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The Coach-Client Relationship

coach-client-relationship

Change is at the heart of coaching and that can be pretty scary for most people.  Once a client decides they are ready to embark on real transformation, they can experience a sense of vulnerability which can be a valuable tool if it is managed in an atmosphere of trust and is respected above all else.

The Coach-Client relationship is built on mutual honesty, respect, and transparency and is the vehicle used to move the client forward.  And as in any healthy relationship, both parties must be fully engaged and ready to do the work.

The coach has to believe in her client and the client has to trust the coach to guide him toward his loftiest goals.

A strong motivation for many clients is that they may be struggling with important transitions; sometimes wrestling with very deep personal transformations and are left feeling vulnerable.  But it is at this point of authentic vulnerability that will allow clients to embody their own capacity for self-reliability and responsibility, and ability to achieve.

One of the reasons coaches become coaches might be because they had a great mentor who emboldened them to do something great. As a coach, I can only guide someone to places I have been.  And I don’t mean that I need to have medaled in the Olympics or rowed at the NCAA Division 1 level to guide someone there.  But I need to have conquered my fears of success and learned to manage my mind and control what I can.  And I now know what is required to be 100% present in achieving my goals.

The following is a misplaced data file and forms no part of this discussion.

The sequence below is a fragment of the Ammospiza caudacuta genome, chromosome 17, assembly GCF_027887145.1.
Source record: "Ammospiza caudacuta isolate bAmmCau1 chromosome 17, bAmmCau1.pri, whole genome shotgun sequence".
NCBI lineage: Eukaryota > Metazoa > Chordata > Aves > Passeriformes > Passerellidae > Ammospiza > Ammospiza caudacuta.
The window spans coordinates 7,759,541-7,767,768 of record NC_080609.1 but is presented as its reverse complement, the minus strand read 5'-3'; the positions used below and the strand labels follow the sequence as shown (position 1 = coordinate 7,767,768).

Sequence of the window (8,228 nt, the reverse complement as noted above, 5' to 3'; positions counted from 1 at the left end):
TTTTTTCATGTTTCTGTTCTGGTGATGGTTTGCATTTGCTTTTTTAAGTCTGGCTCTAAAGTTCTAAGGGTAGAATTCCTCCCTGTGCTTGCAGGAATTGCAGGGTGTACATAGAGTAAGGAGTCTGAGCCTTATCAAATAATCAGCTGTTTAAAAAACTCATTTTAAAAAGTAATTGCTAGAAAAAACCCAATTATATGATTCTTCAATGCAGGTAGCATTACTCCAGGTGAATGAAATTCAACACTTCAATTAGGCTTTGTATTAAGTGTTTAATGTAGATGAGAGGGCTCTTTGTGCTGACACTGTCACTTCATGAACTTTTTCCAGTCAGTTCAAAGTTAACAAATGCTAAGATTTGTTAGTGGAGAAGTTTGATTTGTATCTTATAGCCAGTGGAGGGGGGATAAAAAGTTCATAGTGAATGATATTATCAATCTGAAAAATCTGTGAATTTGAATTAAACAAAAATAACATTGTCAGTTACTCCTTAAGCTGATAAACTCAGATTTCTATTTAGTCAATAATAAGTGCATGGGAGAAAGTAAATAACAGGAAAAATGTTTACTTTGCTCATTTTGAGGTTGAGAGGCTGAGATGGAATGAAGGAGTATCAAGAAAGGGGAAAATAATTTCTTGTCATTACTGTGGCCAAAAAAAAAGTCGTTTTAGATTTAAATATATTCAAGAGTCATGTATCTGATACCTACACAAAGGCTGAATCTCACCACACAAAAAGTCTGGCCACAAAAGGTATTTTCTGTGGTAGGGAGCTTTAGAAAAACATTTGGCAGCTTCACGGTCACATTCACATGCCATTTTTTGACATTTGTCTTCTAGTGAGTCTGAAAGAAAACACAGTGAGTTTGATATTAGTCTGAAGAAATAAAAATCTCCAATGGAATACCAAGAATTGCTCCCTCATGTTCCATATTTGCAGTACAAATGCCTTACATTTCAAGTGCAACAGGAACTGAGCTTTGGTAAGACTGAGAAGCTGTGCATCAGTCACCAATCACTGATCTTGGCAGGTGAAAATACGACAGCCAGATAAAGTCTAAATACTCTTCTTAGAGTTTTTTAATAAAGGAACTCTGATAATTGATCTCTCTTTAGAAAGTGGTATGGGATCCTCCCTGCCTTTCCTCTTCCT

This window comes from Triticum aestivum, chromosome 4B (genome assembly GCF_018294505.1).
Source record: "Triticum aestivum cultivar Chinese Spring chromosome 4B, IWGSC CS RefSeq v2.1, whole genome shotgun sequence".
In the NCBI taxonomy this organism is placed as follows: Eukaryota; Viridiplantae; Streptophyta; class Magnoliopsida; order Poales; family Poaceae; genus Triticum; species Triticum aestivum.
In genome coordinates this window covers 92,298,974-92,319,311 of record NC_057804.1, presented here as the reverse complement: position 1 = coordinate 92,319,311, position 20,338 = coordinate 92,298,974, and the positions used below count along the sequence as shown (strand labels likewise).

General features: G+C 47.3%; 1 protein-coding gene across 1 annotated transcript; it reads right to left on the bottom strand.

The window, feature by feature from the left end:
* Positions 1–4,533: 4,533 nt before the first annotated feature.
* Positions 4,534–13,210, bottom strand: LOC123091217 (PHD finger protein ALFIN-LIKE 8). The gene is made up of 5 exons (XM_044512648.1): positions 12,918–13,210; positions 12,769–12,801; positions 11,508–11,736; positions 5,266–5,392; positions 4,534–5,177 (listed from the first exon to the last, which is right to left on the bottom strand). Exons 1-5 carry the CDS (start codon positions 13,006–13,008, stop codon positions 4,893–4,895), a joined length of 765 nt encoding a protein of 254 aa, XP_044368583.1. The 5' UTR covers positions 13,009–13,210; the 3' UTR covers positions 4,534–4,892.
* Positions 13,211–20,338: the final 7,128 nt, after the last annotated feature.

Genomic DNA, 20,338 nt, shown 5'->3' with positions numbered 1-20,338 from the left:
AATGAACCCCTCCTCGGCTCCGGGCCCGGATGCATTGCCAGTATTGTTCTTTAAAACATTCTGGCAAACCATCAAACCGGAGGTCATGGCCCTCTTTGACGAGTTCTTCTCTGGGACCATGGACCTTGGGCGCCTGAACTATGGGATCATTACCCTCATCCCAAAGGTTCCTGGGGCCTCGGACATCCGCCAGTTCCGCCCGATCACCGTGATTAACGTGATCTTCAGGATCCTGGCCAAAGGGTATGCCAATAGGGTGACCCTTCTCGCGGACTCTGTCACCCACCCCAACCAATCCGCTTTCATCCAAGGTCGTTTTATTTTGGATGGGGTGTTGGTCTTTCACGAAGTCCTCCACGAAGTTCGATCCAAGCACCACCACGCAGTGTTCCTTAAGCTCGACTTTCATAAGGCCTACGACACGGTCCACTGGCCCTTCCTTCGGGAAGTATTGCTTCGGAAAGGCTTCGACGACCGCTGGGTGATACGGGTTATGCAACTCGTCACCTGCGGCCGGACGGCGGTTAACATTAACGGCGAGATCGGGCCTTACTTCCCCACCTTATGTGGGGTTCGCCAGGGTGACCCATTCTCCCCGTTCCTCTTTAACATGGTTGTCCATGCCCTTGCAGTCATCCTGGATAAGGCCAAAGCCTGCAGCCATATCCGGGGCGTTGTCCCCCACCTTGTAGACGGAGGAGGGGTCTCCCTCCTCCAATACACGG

In this age of information overload there are formulas, apps and systems available to everyone for virtually every aspect of our lives.  But which one is right for you?  Where do apps leave a person? What is actually measured by measuring and tracking food, activity, sleep? In the end, data is just data.  It is how we use it that determines its value.

Are you weighing your self everyday? Are you measuring everything you eat? Are you tracking your activity?  The better question is why?  I frequently see clients using this data as a means to beat themselves up.

A coach can provide an objective perspective toward goal setting and the best ways to measure progress.  Tracking data points does not equal success, especially when the parameters for real change have not been clearly defined.

Once you decide what you really want—what is essential for your growth and happiness—a committed and caring coach can work with you to devise a plan to move toward your goals, with measurable progress, helping you achieve success. We’ll just do it – together.

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